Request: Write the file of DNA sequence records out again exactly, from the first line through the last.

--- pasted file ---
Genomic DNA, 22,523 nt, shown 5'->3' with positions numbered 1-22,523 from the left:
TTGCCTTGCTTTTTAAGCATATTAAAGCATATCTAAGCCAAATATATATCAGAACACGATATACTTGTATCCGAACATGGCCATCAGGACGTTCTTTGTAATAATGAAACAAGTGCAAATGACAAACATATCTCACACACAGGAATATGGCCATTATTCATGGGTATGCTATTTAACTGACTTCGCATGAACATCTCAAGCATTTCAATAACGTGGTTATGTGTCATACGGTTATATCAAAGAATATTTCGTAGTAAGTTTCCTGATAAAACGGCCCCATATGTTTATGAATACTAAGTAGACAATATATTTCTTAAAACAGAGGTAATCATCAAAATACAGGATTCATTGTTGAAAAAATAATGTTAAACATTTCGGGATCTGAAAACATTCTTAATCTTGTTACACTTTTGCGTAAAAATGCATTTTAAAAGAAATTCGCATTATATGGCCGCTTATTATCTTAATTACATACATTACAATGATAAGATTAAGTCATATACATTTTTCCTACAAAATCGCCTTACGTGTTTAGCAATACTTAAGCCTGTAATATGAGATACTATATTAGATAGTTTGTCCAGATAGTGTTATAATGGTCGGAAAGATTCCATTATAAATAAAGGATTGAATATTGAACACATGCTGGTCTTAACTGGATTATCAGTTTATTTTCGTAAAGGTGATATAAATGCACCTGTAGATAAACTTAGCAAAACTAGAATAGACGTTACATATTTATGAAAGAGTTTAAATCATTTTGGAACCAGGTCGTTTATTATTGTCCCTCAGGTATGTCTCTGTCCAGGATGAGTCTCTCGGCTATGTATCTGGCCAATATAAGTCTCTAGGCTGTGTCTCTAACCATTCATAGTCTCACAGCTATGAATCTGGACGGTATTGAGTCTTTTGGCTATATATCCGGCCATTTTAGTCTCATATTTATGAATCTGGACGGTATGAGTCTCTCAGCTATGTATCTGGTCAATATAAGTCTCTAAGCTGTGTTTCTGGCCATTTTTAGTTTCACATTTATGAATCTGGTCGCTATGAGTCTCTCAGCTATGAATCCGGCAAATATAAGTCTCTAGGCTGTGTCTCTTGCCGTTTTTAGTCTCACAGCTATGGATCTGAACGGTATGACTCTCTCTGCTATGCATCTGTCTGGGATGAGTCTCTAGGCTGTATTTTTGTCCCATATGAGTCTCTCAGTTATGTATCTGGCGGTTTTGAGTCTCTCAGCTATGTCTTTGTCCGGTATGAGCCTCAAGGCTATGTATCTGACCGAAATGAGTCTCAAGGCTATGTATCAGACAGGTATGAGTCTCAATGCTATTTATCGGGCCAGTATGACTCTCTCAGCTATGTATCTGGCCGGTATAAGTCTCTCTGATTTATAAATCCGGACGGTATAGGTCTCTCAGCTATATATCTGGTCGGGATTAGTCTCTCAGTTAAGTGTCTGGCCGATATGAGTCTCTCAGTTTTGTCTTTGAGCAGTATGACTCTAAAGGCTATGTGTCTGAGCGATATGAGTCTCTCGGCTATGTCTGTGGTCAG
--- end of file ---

Genomic DNA, 22,523 nt, shown 5'->3' with positions numbered 1-22,523 from the left:
TTGCCTTGCTTTTTAAGCATATTAAAGCATATCTAAGCCAAATATATATCAGAACACGATATACTTGTATCCGAACATGGCCATCAGGACGTTCTTTGTAATAATGAAACAAGTGCAAATGACAAACATATCTCACACACAGGAATATGGCCATTATTCATGGGTATGCTATTTAACTGACTTCGCATGAACATCTCAAGCATTTCAATAACGTGGTTATGTGTCATACGGTTATATCAAAGAATATTTCGTAGTAAGTTTCCTGATAAAACGGCCCCATATGTTTATGAATACTAAGTAGACAATATATTTCTTAAAACAGAGGTAATCATCAAAATACAGGATTCATTGTTGAAAAAATAATGTTAAACATTTCGGGATCTGAAAACATTCTTAATCTTGTTACACTTTTGCGTAAAAATGCATTTTAAAAGAAATTCGCATTATATGGCCGCTTATTATCTTAATTACATACATTACAATGATAAGATTAAGTCATATACATTTTTCCTACAAAATCGCCTTACGTGTTTAGCAATACTTAAGCCTGTAATATGAGATACTATATTAGATAGTTTGTCCAGATAGTGTTATAATGGTCGGAAAGATTCCATTATAAATAAAGGATTGAATATTGAACACATGCTGGTCTTAACTGGATTATCAGTTTATTTTCGTAAAGGTGATATAAATGCACCTGTAGATAAACTTAGCAAAACTAGAATAGACGTTACATATTTATGAAAGAGTTTAAATCATTTTGGAACCAGGTCGTTTATTATTGTCCCTCAGGTATGTCTCTGTCCAGGATGAGTCTCTCGGCTATGTATCTGGCCAATATAAGTCTCTAGGCTGTGTCTCTAACCATTCATAGTCTCACAGCTATGAATCTGGACGGTATTGAGTCTTTTGGCTATATATCCGGCCATTTTAGTCTCATATTTATGAATCTGGACGGTATGAGTCTCTCAGCTATGTATCTGGTCAATATAAGTCTCTAAGCTGTGTTTCTGGCCATTTTTAGTTTCACATTTATGAATCTGGTCGCTATGAGTCTCTCAGCTATGAATCCGGCAAATATAAGTCTCTAGGCTGTGTCTCTTGCCGTTTTTAGTCTCACAGCTATGGATCTGAACGGTATGACTCTCTCTGCTATGCATCTGTCTGGGATGAGTCTCTAGGCTGTATTTTTGTCCCATATGAGTCTCTCAGTTATGTATCTGGCGGTTTTGAGTCTCTCAGCTATGTCTTTGTCCGGTATGAGCCTCAAGGCTATGTATCTGACCGAAATGAGTCTCAAGGCTATGTATCAGACAGGTATGAGTCTCAATGCTATTTATCGGGCCAGTATGACTCTCTCAGCTATGTATCTGGCCGGTATAAGTCTCTCTGATTTATAAATCCGGACGGTATAGGTCTCTCAGCTATATATCTGGTCGGGATTAGTCTCTCAGTTAAGTGTCTGGCCGATATGAGTCTCTCAGTTTTGTCTTTGAGCAGTATGACTCTAAAGGCTATGTGTCTGAGCGATATGAGTCTCTCGGCTATGTCTGTGGTCAG